Here are some suggestions to make air travel safer and easier for travelers dealing with health issues.
- If you need to sit before, or at some point during, the screening process, the TSA rules say you can sit. Speak up and let one of the TSA personnel know. While you’re waiting, be sure to keep an eye on your valuables—they may still be on the x-ray belt.
- If you have a condition that prevents your shoes from being removed, because they are attached to braces or a prosthesis, you cannot be forced to remove them; alternative security measures can be used such as moving a wand over your feet.
- If you have a medical condition that requires syringes or other sharp medical equipment, it can be kept in your carry-on bag provided you notify the screener you have equipment with you that will need to be checked. Your medication should be labeled from the pharmacy (save the vial or box where the label is located and bring it with you). As an extra precaution, it can’t hurt to have a letter signed by your healthcare provider on official letterhead that says: “______ is under my care for a medical condition that requires him to take medicine by injection. He needs to carry syringes and needles, lancets to obtain a blood sample for testing, test supplies, and a container for used equipment.”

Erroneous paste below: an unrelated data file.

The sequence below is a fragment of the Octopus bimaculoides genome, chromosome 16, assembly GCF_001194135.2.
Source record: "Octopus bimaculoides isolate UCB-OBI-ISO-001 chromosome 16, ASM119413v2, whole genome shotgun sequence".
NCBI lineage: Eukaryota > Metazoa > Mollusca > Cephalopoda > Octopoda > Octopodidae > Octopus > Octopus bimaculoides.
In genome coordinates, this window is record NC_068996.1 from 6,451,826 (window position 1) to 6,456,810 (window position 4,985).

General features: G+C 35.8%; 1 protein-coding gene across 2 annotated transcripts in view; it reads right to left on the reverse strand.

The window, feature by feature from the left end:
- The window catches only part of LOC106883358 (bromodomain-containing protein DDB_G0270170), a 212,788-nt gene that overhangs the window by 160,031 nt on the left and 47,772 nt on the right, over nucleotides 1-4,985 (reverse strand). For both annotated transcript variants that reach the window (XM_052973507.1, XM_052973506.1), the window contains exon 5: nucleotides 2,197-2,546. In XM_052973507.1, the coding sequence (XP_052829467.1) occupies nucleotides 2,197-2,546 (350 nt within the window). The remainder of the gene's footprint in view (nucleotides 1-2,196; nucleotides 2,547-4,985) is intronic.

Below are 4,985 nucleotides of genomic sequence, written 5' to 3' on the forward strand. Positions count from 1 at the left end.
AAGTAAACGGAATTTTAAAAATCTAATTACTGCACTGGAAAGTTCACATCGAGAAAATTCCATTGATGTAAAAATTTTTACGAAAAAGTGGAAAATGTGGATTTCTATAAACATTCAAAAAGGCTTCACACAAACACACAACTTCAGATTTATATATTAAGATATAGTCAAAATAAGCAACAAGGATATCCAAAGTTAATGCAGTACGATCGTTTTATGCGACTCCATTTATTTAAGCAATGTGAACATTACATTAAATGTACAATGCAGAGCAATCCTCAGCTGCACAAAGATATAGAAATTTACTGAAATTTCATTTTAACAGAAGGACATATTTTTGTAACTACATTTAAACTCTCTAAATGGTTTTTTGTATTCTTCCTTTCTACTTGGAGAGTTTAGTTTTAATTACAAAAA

- If a screener needs to go through your carry-on bag, warn him or her that medical equipment is in your bag and ask if you may remove it to prevent them from being injured. Make the offer as a way of protecting the screener, don’t just reach in the bag.
- If you pack any medical equipment, use see-through plastic or mesh bags so screening goes faster.
- If you need assistance to get to the gate, or to need to accompany a friend or family member, you’ll need an authorized companion gate pass from the ticket counter that will allow an additional person through security with the ticketed passenger. It’s not a big deal and will ease everyone’s mind if you can stay together through to the gate, especially in a large airport.
Here are some suggestions to make air travel safer and easier for
travelers dealing with health issues.- If you need to sit before,
or at some point during, the screening process, the TSA rules say
you can sit. Speak up and let one of the TSA... More